Friday, December 25, 2009

Happy Holidays

Hope you enjoy.

Wednesday, December 23, 2009

Catch Up

So it's been quite a while since my last post. I would cite the craziness of finals, but other bloggers seem to be capable of blogging during finals so the conclusion is I am a bad blogger. Or diary writer. This always happens, I start, but get bored, but it won't be happening here.

So since I last wrote I encountered and survived reading week and finals. Now my reading week was very productive. I finished my torts outline and made flash cards for civ pro and then it just sort of dwindled. I discovered the problem. I can not work at home. There are far too many distractions and I have S.O.S. (shiny object syndrome: diagnosed by my leadership professor in undergrad ;-D). So I found a new place to study, a coffeehouse with $2.50 bottomless coffee and it's really good coffee. I got there, posted up, and studied. One day I made a flowchart for torts (Negligence) and another I did flowcharts for contracts (Common Law and UCC) Contract Creation, SOF, and Damages). The act of making them really helped (I'm a partially visually learner). All flowcharts are in 2007 Excel.

I did a little group work leading up to finals, but the one session we had before I had a grasp on everything felt useless to me. After I finished my outlines and flowcharts group was more productive because I knew what questions I wanted to ask, what I needed clarification on, and was able to do hypos. Now we have bar hypos on our school's website, but all they did for me was highlight what I hadn't learned so I had to gravitate away from them and ended up using a mixture of past exams (from my and other professors) and hypos that group created. It was hard to keep the same level of motivation throughout the entire three week period, but I feel that I did well.

And then came the actual tests. First up was torts. I should have been nervous because it was my first law school final and this was the typical law school test (first and only grade of the semester). So our professor told us that it would be between 1 and 3 fact patterns, but based on his past exams I was ready for one long fact pattern...and that's exactly what we got. After learning everything and all of the cases I expected something exciting and I got...negligence. 90% of the test was negligence and there were 2 intentional torts and respondeat superior. I felt cheated. I could have said "f learning anything past negligence" and would have been okay. I was robbed.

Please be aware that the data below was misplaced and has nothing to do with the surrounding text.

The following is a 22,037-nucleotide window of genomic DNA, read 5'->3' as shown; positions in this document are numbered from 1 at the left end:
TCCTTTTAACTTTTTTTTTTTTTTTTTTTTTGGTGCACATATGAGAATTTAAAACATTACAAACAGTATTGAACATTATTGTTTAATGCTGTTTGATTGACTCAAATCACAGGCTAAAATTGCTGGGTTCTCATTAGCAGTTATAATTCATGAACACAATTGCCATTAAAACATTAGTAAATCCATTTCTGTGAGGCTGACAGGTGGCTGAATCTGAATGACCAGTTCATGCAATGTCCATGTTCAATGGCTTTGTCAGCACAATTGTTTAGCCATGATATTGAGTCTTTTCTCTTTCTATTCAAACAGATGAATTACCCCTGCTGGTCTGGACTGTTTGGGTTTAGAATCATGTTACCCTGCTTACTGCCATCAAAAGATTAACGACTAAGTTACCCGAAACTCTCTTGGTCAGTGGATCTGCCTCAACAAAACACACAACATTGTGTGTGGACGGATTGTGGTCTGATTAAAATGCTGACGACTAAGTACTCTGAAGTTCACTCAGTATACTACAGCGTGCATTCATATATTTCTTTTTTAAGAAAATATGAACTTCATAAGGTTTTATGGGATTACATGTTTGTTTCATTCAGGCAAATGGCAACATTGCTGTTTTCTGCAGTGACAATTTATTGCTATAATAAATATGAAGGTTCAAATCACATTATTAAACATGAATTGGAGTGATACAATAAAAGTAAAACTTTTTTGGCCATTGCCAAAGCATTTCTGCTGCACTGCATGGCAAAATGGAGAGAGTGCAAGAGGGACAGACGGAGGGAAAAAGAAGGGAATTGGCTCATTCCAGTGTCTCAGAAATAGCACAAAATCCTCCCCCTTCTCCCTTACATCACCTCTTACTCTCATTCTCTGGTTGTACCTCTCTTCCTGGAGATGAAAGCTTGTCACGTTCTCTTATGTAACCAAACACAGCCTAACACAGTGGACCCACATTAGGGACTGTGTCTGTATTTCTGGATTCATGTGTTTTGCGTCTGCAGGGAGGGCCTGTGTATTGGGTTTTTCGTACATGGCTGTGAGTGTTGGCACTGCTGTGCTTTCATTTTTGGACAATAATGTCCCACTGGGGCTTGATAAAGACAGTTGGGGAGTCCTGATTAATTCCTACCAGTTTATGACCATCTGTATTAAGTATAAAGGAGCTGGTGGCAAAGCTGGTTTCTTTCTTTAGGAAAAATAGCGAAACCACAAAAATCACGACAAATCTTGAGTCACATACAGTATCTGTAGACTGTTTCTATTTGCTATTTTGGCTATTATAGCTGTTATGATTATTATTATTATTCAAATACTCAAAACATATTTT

Next up was Civ Pro and since we had two other tests during the semester, we only had about 40% of the material to remember. And after the midterm that had everyone in our section on pins and needles, this was a walk in the park. 18 short answer questions and we were out of there. It was what I expected and I am happy with my performance.

Finally, contracts. This was the one that caused my stomach to do the jumpy thing because it was open book. Open book tests are the devils in disguise because you want to have everything you possibly could, but the most important thing is not the quantity of your materials, but how well you know them and can get to the information you need. But this one we knew that there were going to be four questions and two of them would be damages (hence the flowcharts). Now once I got in there, I did the panicked "holy hell I don't see any issues," but once I took a breath, I saw what I needed to see. The test was going smoothly and I was issue spotting like a pro and then I got to question number three. I was doing my first read through and jotting down some issues that I saw and because it dealt with cell phones, my head was in the UCC. And then I got to the last line "use common law to analyze this question." That threw me off for a minute, but I shook it off and went back through the question replacing my UCC cites with common law stuff. I thought it was sneaky, but nothing I couldn't handle. But apparently some of my section mates decided that because the contract involved a good common law would never apply and they told the professor that and applied the UCC. WTF?! The professor told you to use common law, so USE COMMON LAW. It's not that difficult.

The final thing that arose because of finals was people wanting to spend hours deconstructing an exam that we just spent four hours on. I am not one of those people and made that known, but it's hard when there are 85 people in your section and 80 of them want to talk about the test. I mean everywhere I went there were my sectionmates ready with congratulations and questions. I tried to avoid them, but it was impossible especially since I was in a group with three of those people. I was so tired and just wanted to go home. So I did. And it was the best decision I think I made all semester. And my sanity thanks me for it. Well that's the catch-up post. I'm off to write essays and prepare my resume so I can get a summer job. I'll probably be MIA until the new semester starts, but there will be blogs!
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